Dayton Duncan is an award-winning writer and documentary filmmaker.
He is the author of twelve books. Out West: A Journey Through Lewis & Clark’s America chronicles his retracing of the Lewis and Clark trail. Grass Roots: One Year in the Life of the New Hampshire Presidential Primary is a unique look at presidential politics through the experiences of grass roots volunteers. Miles From Nowhere: In Search of the American Frontier examines the current conditions, history, and people of the most sparsely settled counties in the United States. Scenes of Visionary Enchantment: Reflections on Lewis & Clark, is a collection of essays released in conjunction with the Lewis and Clark bicentennial. Seed of the Future: Yosemite and the Evolution of the National Park Idea commemorate the 150th anniversary of the park’s initial creation as a federal grant to the state of California.
Articles of his have appeared in The New York Times, The Boston Globe, American Heritage magazine, The Old Farmer’s Almanac, and many other publications.
Lewis & Clark: The Journey of the Corps of Discovery, published in 1997; Mark Twain, 2001; Horatio’s Drive, 2003; The National Parks: America’s Best Idea, 2009; and The Dust Bowl, 2012,are companion books to documentary films he wrote and produced. Two books for young readers were published in 1996: People of the West, named a Notable Children’s Trade Book for 1996 by the National Council of Social Studies and the Children’s Book Council, and The West: An Illustrated History for Children, which was selected by The New Yorker magazine for its “short list” of the 16 best children’s books of 1996 and won a Western Heritage award from the National Cowboy Hall of Fame.
Duncan has also been involved for many years with the work of documentary filmmaker Ken Burns. For THE WEST, a 12-hour series about the history of the American West, broadcast in 1996, Duncan was the co-writer and consulting producer. It won the Erik Barnouw Award from the Organization of American Historians. He was the writer and producer of LEWIS & CLARK: THE JOURNEY OF THE CORPS OF DISCOVERY, a four-hour documentary broadcast in November 1997. The film attained the second-highest ratings (following THE CIVIL WAR) in the history of PBS and won a Western Heritage award from the National Cowboy Hall of Fame, a Spur Award from the Western Writers of America, and a CINE Golden Eagle, as well as many other honors.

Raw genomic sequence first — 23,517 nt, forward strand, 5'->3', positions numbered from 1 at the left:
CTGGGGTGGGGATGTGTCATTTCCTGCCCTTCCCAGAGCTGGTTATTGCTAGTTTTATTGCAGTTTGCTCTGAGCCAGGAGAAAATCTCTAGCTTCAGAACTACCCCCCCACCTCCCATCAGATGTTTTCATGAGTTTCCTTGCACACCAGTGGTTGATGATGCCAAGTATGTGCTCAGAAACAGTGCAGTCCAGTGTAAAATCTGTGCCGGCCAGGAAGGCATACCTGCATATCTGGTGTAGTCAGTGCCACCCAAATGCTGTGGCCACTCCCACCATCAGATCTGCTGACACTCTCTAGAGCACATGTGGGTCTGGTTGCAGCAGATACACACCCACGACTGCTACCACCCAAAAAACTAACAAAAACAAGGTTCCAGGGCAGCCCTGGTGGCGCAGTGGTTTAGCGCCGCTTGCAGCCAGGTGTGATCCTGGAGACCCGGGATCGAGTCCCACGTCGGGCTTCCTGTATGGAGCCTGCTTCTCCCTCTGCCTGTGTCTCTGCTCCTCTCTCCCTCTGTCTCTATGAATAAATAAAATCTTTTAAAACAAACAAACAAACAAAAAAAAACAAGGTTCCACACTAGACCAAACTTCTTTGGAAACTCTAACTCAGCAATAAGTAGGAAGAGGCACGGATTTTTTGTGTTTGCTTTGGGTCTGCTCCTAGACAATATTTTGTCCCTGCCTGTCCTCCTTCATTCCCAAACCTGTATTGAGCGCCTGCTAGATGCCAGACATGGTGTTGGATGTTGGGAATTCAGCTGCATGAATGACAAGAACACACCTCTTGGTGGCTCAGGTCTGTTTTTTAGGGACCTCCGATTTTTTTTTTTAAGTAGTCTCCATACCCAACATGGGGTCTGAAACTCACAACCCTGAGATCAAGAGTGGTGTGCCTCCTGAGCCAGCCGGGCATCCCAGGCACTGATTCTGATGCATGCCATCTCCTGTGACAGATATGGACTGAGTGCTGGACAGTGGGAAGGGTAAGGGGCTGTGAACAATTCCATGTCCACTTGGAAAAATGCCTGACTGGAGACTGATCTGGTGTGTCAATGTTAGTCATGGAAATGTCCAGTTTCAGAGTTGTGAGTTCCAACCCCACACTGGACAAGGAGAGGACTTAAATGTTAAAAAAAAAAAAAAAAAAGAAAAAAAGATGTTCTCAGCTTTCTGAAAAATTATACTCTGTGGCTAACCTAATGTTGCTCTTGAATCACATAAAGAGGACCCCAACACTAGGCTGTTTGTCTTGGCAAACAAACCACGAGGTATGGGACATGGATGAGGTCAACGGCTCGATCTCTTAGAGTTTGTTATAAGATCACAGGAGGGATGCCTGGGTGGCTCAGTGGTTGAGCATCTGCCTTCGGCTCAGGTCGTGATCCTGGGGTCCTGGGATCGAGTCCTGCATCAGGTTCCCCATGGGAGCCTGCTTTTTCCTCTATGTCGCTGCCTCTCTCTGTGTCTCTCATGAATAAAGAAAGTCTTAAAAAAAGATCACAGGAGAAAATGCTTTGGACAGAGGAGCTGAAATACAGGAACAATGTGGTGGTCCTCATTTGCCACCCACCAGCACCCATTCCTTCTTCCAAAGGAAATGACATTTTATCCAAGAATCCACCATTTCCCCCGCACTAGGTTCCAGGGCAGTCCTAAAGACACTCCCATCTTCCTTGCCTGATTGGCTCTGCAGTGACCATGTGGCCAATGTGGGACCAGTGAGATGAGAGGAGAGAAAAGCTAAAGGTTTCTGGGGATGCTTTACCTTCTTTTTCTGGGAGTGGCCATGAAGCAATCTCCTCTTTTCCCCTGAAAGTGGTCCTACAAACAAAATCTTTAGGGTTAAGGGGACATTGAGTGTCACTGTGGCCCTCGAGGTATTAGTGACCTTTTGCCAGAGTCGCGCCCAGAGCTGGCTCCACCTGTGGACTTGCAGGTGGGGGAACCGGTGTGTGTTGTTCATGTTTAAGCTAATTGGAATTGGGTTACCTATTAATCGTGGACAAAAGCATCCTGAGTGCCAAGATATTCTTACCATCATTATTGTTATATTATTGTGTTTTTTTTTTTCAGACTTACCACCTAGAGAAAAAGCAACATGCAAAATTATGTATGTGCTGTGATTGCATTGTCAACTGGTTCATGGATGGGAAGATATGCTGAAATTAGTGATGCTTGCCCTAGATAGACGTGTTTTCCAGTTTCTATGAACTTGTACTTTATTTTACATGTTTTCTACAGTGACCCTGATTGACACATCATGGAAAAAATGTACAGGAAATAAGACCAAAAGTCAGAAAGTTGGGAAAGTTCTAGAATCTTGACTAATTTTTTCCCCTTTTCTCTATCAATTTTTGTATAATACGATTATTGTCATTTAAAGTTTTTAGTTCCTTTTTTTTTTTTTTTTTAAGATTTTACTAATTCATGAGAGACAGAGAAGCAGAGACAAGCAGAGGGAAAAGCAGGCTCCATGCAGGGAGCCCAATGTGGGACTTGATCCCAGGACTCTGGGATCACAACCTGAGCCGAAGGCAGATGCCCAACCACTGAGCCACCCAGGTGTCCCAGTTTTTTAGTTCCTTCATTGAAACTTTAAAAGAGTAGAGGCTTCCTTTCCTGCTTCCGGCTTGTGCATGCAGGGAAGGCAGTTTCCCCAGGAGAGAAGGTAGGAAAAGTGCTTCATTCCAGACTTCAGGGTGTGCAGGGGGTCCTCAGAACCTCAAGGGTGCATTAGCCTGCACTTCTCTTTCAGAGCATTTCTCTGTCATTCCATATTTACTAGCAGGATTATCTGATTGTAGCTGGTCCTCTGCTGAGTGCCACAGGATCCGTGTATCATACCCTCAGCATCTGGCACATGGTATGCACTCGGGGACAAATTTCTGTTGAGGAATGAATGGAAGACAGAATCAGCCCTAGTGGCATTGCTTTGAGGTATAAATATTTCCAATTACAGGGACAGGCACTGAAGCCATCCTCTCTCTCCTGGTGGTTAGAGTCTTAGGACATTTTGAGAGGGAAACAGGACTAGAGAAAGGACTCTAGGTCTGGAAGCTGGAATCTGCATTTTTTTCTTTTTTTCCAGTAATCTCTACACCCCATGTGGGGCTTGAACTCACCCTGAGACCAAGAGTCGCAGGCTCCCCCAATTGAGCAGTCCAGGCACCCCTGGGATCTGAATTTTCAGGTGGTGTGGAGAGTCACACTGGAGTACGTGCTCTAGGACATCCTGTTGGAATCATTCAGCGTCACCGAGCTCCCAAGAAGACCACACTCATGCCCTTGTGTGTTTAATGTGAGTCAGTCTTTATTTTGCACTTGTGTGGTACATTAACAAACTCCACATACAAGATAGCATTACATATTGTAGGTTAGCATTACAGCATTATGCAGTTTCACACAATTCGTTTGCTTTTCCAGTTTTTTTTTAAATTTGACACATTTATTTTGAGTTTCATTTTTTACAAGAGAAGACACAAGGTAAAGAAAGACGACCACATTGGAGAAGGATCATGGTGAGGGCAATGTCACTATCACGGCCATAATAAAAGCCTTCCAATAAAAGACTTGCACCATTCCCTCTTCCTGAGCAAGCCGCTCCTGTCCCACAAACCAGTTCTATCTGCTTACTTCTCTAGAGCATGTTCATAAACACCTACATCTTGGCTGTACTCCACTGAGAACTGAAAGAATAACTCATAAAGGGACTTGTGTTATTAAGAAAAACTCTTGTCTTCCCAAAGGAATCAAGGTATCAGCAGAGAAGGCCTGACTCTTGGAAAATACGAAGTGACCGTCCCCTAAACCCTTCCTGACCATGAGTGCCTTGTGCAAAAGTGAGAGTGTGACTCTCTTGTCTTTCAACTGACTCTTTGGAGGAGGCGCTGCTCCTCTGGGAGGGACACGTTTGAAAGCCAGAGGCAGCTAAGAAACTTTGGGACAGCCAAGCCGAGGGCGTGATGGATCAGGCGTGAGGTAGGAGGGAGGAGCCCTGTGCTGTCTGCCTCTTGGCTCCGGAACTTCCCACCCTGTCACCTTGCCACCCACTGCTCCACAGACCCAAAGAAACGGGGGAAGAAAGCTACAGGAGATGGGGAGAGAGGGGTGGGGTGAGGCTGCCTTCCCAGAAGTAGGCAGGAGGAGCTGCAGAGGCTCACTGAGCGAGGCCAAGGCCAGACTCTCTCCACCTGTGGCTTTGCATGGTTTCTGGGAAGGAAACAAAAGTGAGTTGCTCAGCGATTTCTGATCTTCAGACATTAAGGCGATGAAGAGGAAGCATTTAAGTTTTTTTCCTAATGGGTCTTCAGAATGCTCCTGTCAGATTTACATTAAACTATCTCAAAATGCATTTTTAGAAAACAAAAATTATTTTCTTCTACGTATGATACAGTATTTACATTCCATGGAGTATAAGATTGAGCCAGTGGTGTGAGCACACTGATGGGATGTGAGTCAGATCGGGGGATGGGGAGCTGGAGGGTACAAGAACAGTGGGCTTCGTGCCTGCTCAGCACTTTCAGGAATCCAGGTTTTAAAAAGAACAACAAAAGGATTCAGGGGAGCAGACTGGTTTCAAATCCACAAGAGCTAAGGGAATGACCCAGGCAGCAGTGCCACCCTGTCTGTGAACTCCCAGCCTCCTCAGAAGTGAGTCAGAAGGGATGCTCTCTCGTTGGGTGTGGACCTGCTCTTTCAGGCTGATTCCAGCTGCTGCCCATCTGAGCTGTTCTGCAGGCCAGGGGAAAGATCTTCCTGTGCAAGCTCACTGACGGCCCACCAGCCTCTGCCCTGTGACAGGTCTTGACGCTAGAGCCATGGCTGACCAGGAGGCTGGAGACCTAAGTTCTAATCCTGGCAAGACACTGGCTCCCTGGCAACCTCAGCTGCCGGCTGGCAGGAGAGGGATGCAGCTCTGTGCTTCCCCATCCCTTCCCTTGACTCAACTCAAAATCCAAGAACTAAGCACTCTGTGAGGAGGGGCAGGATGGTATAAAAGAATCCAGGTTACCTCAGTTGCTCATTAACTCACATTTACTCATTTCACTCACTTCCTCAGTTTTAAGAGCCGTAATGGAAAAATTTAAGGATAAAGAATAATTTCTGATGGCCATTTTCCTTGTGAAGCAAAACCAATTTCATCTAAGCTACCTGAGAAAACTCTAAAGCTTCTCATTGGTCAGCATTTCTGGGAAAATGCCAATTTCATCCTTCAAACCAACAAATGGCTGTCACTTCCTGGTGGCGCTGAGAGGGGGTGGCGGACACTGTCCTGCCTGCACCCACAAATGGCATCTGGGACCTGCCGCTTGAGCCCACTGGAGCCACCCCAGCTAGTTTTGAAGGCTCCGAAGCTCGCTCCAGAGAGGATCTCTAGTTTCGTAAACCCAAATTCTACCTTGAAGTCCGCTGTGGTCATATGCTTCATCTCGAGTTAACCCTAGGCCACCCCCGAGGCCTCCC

He was the co-writer and producer of MARK TWAIN, a four-hour film biography of the great American humorist. HORATIO’S DRIVE, about the first transcontinental automobile trip, which he wrote and produced, won a Christopher Award. THE NATIONAL PARKS: AMERICA’S BEST IDEA, which he wrote and produced, won two Emmy awards – for outstanding nonfiction series and outstanding writing for nonfiction programming. His most recent film with Burns was THE DUST BOWL, a two-part series about the worst man-made ecological disaster in American history, broadcast in November 2012. It won a CINE Golden Eagle and a Western Heritage award; his script won a Spur Award and an Emmy nomination. He is now at work with Burns as writer and producer of a major series on the history of Country Music, tentatively scheduled for release in 2019.
Duncan has also served as a consultant or consulting producing on all of Burns’s other documentaries, beginning with THE CIVIL WAR and including BASEBALL, JAZZ, and THE WAR, among others.
In politics, Duncan served as chief of staff to a New Hampshire governor and press secretary on two presidential campaigns. In 1998, he was the chair of the American Heritage Rivers Advisory Committee and most recently a member of the committee advising the National Park Service on its centennial. He has served on the boards of the National Park Foundation, the Student Conservation Association and the National Conservation Lands Foundation. In the spring of 2009, the director of the National Park Service named Duncan as an Honorary Park Ranger, an honor bestowed on fewer than 50 people in history.
Born and raised in Indianola, Iowa, Duncan graduated from the University of Pennsylvania in 1971 with a degree in German literature and was also a fellow at Harvard’s Shorenstein Center for Press, Politics and Public Policy. He holds honorary doctorates from Franklin Pierce University, Keene State College and Drake University. For the last forty-five years he has lived New Hampshire, where he makes his home in the small town of Walpole with his wife, Dianne, and their two children.